Prescott music festival organizers prepare for second COVID-era concert

Merchants welcome influx of visitors to historic fort town
George Tierney performing
Organizer George Tierney opens the 2020 Upper Canada Folkfest Music Festival. (Graham Lindsey photo)

It was a beacon of economic and entertaining light at a time when the South Grenville community needed it most. Now it is getting ready to shine again. 

In October 2020, amid a pandemic and under the watchful eye of the local health unit, a group of determined individuals executed the launch of a new live music festival. The inaugural Upper Canada Folkfest Music Festival, hosted in Prescott, was one of the few live music events permitted in Canada last year amid the pandemic.

“Events were still under strict guidelines for attendance. But with the unique setting, combined with our ability to manage seating and the movement of attendees, we were given the go-ahead and, according to our guests and performers alike, pulled off an unqualified success,” said George Tierney, one of the founders of Upper Canada Folkfest. “It was a great and much-needed day of live music. There were obviously concerns, but we made it happen safely.”

On the heels of that 2020 success – and amid pent-up demand for live music and festivals – the group has re-assembled, expanded its team and began planning to grow from their debut experience. The 2021 version of the festival is set to return to the banks of the St. Lawrence River on Sept. 25.

“We are all-in when it comes to supporting the festival for this summer and beyond,”  said Prescott Mayor Brett Todd. “We want this to become a prestige event for the entire region so that we have Canada’s top folk acts coming to Prescott for many years to come.”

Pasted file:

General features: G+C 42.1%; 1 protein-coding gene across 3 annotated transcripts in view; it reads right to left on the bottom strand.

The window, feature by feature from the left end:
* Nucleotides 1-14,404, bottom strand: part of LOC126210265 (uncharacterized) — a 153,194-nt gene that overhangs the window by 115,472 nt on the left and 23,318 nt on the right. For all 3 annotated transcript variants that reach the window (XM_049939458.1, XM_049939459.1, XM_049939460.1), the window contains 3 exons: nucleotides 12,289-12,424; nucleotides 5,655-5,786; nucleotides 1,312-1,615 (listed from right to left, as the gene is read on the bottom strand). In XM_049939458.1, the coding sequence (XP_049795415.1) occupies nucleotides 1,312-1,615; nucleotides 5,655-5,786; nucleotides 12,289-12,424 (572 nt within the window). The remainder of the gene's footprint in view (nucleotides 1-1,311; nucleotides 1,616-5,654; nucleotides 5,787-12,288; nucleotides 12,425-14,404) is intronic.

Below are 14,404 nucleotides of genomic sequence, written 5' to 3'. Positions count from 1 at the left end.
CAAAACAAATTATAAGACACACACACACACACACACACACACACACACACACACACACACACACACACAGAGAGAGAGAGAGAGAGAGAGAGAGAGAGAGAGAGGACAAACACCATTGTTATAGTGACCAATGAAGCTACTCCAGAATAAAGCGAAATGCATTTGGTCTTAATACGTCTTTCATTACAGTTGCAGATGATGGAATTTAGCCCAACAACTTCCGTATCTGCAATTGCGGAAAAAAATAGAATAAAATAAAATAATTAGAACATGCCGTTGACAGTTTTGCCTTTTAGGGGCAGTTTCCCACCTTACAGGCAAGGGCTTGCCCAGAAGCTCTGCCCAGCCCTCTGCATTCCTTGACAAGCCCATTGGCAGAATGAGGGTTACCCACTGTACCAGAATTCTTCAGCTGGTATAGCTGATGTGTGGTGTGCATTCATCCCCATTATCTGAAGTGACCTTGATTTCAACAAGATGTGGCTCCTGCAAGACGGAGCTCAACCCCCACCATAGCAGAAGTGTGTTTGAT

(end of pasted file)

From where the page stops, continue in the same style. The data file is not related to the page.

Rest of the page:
Support from the Town of Prescott as well as the Township of Edwardsburgh/Cardinal will allow the festival to host satellite events at local venues leading up to the big weekend. These will be designed to promote the festival and support local artists, as well as provide a boost to area businesses.

Even a scaled-down influx of visitors to the historic fort town last year was a coup for a community that saw the cancellation of its annual junior hockey tournament in the spring and the summer’s St. Lawrence Shakespeare Festival as the result of COVID-19 restrictions.

Last year’s edition of the Upper Canada Folkfest Music Festival was welcomed by many area merchants, including several local vendors including Sean Lucey, owner of the Windmill Brewery. The local brewery and eatery, which had to shut down its own weekly music nights due to COVID-19 restrictions, was on hand to feed some of the 200 patrons lucky enough to manage tickets to the festival.

“It’s always great to support local music,” Lucey stated. “Just as importantly, it was an opportunity for us to give some of our staff some much-welcomed work. We look forward to being involved with the festival for years to come.”

Tierney said invitations to the festival have been sent out to performers and that he expects to be able to announce a lineup of artists in the coming weeks.